In a word, no.
It's not the idea -
They will all remain constant as you jump from idea to idea.
Pick one product and put 10x the effort into that!
The traditional startup approach resembles throwing software against a market and see what sticks. Throwing 10 apps (assuming you can somehow execute) might win the lottery.
However, there's a better approach: Lean Startup. Instead of building and see who buys, do your learning up front, find the right product/market fit for you and your prospective customerbase and take guessing out of the startup equation.
I'd suggest you actually would have either a 90% chance or a 1% chance of succeeding.
Either you'd learn so much from each startup that you'd eventually know how to turn one into a success;
You'd spread yourself so thin and wear yourself out so much that you'd give up or just outright fail.
Yes, you can. You need to win only once although there are some problems :
Finally there is big mental problem about knowing that you can try again and again and again, you might not give you best shot and declare failure prematurely.
If you try sequentially Maybe Yes But if you try all at once No "The wider you spread it, the thinner it gets"
from "The Secrets of Consulting” by Gerald M. Weinberg
What is the definition of failed? I knew of one millionaire (due to personal patent defenses) who has run a company over 25 years and has yet to make a profit. His employees and customers see it as a success, but for the rest of us, no profit = failure.
The question is, what are the odds a "founder" will fail and what is the impact of multiple attempts on his/her success rate? Can't recall the source, but seems like those that fail are more likely to fail again.
Just think about it. You're not able to identify what's important and how to execute it on a daily basis with startup 'A', but all the sudden, you've learned your lesson. Closed the door on A and applied all this knowledge to B.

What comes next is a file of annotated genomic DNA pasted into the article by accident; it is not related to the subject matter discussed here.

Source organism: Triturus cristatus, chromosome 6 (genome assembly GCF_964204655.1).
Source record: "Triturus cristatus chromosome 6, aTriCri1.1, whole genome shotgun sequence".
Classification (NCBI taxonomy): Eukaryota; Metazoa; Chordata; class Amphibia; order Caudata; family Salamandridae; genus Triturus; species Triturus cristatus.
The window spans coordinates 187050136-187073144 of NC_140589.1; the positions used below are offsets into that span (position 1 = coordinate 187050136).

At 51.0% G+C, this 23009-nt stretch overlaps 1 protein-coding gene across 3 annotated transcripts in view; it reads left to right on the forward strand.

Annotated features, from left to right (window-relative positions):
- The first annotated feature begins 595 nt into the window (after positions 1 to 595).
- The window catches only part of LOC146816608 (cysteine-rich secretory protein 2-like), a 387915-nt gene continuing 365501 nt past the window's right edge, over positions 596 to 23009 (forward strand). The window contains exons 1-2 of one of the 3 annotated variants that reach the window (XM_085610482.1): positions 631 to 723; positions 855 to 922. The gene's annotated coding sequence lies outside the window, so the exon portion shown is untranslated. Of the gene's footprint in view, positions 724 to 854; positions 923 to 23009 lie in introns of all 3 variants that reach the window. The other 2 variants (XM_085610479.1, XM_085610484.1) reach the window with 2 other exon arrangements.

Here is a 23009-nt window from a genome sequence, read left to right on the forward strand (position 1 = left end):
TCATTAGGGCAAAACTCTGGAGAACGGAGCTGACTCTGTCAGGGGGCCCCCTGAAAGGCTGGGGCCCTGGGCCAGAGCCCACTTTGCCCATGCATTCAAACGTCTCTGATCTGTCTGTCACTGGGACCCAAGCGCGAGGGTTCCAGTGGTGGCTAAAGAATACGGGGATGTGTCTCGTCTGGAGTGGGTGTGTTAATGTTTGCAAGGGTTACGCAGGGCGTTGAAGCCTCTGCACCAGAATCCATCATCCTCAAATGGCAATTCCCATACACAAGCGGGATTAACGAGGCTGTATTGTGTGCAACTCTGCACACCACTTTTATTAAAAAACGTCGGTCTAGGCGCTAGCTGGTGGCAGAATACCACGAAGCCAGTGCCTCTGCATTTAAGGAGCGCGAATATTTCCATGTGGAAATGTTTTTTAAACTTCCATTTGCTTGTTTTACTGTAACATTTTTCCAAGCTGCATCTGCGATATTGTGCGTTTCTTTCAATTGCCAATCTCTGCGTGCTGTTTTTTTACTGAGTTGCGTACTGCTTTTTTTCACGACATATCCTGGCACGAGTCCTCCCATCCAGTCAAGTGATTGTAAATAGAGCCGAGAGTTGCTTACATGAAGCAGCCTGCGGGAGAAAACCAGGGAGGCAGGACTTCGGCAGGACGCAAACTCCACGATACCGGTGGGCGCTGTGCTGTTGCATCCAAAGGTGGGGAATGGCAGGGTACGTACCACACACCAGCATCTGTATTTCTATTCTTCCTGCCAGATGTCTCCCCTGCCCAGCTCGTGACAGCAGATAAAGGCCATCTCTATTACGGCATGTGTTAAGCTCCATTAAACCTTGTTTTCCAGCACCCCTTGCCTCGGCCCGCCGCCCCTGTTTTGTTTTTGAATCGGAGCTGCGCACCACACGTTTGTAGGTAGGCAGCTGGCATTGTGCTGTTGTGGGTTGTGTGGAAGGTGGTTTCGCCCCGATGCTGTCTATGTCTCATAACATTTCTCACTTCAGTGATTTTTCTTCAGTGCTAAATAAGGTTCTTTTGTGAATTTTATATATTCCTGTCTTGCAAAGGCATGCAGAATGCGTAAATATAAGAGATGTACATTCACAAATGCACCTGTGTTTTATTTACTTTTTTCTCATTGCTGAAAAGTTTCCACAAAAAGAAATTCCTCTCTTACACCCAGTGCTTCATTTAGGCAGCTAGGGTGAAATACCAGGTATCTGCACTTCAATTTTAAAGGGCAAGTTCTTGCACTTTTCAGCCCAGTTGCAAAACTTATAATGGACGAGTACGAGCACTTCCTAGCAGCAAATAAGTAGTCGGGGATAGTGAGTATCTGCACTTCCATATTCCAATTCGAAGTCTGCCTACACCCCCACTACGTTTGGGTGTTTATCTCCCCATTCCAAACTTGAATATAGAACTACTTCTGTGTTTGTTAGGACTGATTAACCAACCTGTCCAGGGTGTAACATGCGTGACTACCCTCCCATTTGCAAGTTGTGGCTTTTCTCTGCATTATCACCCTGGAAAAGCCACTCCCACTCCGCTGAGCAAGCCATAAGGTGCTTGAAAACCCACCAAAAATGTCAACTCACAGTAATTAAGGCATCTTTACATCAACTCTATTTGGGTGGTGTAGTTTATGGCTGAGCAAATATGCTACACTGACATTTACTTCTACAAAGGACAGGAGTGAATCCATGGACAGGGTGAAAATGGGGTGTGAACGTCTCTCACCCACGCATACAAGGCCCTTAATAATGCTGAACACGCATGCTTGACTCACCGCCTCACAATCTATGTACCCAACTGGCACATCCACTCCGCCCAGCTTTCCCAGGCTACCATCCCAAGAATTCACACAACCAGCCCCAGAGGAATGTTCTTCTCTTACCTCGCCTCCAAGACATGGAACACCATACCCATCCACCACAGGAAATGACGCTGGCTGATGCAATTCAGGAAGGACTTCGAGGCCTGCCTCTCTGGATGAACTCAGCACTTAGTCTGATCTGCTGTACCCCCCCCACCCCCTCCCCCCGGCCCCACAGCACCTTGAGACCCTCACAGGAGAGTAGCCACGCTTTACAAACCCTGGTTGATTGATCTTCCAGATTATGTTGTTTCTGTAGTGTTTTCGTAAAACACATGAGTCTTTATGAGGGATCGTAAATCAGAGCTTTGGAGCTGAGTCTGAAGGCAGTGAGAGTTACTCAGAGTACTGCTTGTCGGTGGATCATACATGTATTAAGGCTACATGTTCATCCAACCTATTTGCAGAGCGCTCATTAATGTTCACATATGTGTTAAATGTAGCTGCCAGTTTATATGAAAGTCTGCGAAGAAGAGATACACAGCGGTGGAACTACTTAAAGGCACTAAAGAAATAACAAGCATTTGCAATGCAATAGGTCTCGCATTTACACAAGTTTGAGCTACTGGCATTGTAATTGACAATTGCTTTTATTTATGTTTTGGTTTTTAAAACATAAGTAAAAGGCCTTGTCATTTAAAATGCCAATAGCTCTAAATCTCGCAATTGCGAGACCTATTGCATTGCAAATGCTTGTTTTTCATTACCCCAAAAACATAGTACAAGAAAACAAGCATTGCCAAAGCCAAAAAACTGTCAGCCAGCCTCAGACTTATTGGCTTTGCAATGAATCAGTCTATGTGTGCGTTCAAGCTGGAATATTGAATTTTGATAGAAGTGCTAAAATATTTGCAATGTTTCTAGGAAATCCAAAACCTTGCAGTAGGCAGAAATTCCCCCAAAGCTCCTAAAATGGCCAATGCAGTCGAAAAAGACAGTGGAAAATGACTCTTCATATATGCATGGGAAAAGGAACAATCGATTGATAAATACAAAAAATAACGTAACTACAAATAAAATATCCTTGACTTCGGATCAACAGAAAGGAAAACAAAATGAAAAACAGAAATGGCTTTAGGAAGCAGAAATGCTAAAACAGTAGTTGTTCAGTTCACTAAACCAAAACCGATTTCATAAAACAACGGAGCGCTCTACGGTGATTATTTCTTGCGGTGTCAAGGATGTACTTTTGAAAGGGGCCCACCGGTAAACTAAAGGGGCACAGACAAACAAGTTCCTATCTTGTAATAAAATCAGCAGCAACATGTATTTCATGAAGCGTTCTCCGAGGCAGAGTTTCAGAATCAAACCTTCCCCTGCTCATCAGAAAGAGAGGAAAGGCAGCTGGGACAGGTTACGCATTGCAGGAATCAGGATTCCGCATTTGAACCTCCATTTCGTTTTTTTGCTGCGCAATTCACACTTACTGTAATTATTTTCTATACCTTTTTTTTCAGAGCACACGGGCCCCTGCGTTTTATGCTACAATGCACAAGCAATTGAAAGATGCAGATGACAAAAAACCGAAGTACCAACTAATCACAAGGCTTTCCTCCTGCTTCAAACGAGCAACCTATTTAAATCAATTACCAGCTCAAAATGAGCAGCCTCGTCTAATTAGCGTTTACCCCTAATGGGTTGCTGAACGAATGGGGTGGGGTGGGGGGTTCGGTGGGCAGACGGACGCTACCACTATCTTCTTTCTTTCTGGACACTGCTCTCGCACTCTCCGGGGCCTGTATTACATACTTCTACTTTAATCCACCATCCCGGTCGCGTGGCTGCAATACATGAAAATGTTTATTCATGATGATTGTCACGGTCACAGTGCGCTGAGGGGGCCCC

Many successful companies started in one product line/industry, made a change and became very successful. Should that transition be considered a new startup? Maybe the odds would improve on the percent of successes if it were.
It might because you'd identify certain points that reiterate across your first three startups, and then you'll be able to apply them to future ones. The problem here is that you'd enter into two situations.
So just pick the best out of your ideas: this is the one that is both currently doable and the most brilliant. A premium blend of the two will increase your chances of succeeding.
I will say that 10 mean players do not make 1 chess master. Trying to execute 10 start-up ideas do not raise the chance of success. It is idea+execution that matter, but also location and chance.
If I had 10 ideas that I thought were viable, I would create 10 pre-launch landing pages and start gathering customer data/feedback. Use AdWords (very low budget) to generate the traffic. Have a lead capture process and see what type of conversion rates you get.
Maybe 9 out of 10 fail on this first step and help you get focused.
http://www.startuplessonslearned.com/2008/11/using-adwords-to-assess-demand-for-your.html Here is a decent blog post on pre-launch pages: